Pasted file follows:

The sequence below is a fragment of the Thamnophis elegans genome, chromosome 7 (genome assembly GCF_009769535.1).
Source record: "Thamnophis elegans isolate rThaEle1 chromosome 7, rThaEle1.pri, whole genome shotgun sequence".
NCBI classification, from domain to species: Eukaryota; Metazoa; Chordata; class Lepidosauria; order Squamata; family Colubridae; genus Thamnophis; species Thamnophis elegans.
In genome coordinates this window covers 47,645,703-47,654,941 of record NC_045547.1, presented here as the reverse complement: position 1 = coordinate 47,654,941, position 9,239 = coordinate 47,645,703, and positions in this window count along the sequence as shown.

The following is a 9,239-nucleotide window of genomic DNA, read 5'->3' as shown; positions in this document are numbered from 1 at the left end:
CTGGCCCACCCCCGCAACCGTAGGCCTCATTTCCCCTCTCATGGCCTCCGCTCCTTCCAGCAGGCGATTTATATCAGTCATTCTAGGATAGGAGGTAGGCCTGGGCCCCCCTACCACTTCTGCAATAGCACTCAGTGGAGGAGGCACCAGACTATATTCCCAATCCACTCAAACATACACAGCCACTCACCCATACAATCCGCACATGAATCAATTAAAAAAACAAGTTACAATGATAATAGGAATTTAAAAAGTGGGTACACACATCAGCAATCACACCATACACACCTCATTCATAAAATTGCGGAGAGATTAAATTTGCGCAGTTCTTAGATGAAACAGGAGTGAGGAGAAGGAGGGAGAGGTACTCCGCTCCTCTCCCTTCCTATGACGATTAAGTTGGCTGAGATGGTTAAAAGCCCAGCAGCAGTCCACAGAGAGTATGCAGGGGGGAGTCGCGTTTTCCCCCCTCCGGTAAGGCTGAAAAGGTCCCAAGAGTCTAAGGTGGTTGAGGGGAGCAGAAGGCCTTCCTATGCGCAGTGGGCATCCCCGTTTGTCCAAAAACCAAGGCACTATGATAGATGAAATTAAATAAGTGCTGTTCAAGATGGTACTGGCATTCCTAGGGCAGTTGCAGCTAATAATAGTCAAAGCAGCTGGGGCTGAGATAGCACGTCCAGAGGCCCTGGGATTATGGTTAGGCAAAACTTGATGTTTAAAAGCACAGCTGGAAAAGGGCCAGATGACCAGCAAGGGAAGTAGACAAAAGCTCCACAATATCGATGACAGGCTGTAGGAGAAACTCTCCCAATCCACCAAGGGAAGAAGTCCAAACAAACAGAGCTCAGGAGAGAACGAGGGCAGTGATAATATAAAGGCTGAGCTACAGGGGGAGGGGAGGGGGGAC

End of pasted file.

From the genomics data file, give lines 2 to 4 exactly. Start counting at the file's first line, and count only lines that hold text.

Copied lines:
Source record: "Thamnophis elegans isolate rThaEle1 chromosome 7, rThaEle1.pri, whole genome shotgun sequence".
NCBI classification, from domain to species: Eukaryota; Metazoa; Chordata; class Lepidosauria; order Squamata; family Colubridae; genus Thamnophis; species Thamnophis elegans.
In genome coordinates this window covers 47,645,703-47,654,941 of record NC_045547.1, presented here as the reverse complement: position 1 = coordinate 47,654,941, position 9,239 = coordinate 47,645,703, and positions in this window count along the sequence as shown.